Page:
Why the Church needed the catechism after Vatican II


Catholic Herald, 28 October 2017

The approach of the Council could not be persuasive if it was not also complemented by definitive teaching

Many of the observances of the 25th anniversary of the Catechism of the Catholic Church noted that it was the most important magisterial act of the Church since the Second Vatican Council. That’s true, and it remains the towering achievement of the historic 35-year pontificate in two acts of Pope St John Paul II and Benedict XVI. Yet the Catechism was important not only for what it taught, but how it taught. It was the needed complement, or completion, of the magisterial gambit of Vatican II.

When Pope John XXIII summoned the Council, he proposed an innovation – a “pastoral council” that would not resolve any specific doctrinal points, but rather propose afresh the same deposit of the faith. He insisted that the doctrine of the faith would not change, but that it should presented in methods more adapted to new circumstances. Anathema sit was out; the “medicine of mercy” was in.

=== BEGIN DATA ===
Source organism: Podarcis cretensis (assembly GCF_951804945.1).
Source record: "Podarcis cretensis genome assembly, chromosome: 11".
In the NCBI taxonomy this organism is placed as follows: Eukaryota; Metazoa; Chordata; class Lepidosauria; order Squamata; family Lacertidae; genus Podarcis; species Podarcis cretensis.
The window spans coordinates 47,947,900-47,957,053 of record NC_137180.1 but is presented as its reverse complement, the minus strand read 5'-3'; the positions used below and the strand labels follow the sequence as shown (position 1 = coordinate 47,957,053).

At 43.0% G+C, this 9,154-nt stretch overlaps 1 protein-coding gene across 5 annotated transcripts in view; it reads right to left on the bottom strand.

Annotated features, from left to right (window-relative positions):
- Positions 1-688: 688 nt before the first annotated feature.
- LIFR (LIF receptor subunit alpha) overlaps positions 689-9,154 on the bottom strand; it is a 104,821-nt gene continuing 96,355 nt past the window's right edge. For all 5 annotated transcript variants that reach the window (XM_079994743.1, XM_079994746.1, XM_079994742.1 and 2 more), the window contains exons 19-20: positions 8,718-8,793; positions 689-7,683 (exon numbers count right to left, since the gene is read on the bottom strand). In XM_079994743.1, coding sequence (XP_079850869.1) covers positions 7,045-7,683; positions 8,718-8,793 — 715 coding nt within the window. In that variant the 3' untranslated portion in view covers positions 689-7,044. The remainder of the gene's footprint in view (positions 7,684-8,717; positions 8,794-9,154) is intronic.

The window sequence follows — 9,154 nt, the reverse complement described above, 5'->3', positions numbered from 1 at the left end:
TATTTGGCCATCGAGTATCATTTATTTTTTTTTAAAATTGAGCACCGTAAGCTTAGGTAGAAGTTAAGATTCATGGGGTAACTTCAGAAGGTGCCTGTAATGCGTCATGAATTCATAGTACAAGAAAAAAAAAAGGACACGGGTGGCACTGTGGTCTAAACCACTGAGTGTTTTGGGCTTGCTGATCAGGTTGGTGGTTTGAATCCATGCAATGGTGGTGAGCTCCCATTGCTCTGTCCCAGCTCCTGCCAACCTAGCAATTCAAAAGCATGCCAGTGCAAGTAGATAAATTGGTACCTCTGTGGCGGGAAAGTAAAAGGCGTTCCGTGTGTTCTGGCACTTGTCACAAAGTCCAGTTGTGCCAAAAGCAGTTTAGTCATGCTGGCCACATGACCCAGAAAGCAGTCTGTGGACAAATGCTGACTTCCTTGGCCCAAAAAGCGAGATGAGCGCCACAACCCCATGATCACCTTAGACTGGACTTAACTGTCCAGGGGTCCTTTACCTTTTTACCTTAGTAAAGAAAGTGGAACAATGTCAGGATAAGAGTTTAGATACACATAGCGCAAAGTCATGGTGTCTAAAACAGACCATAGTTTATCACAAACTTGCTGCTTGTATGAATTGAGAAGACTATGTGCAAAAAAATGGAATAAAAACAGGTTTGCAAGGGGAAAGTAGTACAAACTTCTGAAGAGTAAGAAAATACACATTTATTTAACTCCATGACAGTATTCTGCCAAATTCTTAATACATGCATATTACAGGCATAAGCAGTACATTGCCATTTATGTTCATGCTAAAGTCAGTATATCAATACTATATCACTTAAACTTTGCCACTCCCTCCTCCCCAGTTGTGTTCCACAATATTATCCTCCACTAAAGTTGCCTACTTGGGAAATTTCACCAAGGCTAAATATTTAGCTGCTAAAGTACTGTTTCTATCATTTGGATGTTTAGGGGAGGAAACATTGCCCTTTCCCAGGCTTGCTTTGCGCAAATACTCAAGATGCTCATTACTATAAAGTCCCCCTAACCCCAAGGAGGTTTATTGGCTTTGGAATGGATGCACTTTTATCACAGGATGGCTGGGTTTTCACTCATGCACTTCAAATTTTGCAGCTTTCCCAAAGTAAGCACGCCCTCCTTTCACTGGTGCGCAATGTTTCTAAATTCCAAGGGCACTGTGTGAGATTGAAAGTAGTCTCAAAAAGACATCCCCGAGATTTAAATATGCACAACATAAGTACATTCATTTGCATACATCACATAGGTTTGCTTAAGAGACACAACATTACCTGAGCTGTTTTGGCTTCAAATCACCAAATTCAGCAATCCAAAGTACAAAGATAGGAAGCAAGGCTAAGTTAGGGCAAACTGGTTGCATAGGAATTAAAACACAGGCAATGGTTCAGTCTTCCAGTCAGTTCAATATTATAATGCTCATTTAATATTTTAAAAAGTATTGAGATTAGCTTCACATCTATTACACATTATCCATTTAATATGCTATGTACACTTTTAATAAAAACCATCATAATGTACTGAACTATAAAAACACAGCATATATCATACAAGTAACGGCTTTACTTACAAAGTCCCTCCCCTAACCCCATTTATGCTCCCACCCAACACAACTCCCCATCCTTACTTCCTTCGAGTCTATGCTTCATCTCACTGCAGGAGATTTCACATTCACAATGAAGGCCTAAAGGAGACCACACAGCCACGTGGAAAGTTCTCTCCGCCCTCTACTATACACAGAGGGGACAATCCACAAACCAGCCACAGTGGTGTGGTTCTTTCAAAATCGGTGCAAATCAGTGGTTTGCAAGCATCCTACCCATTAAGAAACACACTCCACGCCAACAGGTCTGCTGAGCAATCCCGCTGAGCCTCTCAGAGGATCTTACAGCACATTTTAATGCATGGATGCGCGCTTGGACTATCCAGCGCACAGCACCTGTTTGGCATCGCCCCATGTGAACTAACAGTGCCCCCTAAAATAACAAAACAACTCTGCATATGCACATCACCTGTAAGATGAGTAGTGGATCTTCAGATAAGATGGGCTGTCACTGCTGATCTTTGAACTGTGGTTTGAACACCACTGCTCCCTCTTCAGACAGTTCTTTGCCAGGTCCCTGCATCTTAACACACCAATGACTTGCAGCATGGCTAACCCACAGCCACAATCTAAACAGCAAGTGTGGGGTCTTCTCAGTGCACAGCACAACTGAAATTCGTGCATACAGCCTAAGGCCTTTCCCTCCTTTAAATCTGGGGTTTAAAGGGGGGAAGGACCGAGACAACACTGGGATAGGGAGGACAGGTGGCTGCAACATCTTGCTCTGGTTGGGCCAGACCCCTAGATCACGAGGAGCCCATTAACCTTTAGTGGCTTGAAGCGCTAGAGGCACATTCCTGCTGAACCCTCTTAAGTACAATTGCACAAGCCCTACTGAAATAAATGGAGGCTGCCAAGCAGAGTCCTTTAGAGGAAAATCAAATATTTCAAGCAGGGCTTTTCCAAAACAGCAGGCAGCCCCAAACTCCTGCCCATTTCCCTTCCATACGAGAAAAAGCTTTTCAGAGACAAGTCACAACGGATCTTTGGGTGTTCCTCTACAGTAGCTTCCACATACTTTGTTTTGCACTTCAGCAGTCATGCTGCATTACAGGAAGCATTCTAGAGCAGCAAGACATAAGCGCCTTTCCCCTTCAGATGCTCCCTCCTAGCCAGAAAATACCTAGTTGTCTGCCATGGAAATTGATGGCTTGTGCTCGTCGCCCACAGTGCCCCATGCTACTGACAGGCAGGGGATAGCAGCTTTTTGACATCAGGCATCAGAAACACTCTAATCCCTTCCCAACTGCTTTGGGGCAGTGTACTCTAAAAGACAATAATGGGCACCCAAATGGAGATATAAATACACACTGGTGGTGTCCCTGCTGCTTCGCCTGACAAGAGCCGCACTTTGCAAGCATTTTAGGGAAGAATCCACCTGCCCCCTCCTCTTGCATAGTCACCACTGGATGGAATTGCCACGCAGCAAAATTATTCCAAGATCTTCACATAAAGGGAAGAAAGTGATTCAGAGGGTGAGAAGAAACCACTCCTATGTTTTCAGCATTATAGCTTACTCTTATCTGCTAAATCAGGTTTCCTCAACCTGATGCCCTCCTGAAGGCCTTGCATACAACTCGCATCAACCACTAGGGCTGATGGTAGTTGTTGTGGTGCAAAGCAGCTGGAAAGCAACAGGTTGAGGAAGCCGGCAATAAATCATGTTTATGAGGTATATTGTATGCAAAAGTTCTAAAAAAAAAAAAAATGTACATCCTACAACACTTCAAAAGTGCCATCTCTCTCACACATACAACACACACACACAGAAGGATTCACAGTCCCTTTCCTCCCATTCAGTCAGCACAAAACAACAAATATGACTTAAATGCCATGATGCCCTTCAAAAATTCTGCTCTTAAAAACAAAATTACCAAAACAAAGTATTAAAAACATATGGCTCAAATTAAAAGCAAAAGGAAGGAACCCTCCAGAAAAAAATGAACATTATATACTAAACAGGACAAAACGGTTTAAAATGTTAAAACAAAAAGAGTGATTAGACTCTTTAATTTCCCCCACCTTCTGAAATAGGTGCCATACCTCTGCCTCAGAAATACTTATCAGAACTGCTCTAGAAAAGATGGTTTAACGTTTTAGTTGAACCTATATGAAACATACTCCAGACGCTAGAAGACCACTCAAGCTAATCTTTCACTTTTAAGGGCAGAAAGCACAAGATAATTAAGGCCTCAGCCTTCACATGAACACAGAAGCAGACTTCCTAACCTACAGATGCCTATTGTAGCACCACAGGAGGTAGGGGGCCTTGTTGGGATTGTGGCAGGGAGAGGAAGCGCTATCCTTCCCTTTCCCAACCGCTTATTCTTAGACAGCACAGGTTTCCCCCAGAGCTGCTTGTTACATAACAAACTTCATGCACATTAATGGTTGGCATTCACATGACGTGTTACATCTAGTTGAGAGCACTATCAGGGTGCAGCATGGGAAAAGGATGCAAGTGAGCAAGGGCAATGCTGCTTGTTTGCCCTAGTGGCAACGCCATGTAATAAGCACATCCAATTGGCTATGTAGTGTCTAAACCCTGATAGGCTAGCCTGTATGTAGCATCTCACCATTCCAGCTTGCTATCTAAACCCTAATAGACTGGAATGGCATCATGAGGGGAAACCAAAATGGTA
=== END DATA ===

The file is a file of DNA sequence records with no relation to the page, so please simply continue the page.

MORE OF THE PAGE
Looking back at distance of more than a half-century, the afflatus that moved St John XXIII is easy to see. A radically individualistic age, prizing a freedom of autonomy above all else, was not likely to be effectively evangelised by declarations given by authority. So John XXIII indicated a different path, a Council that would propose, not condemn, invite not exclude.

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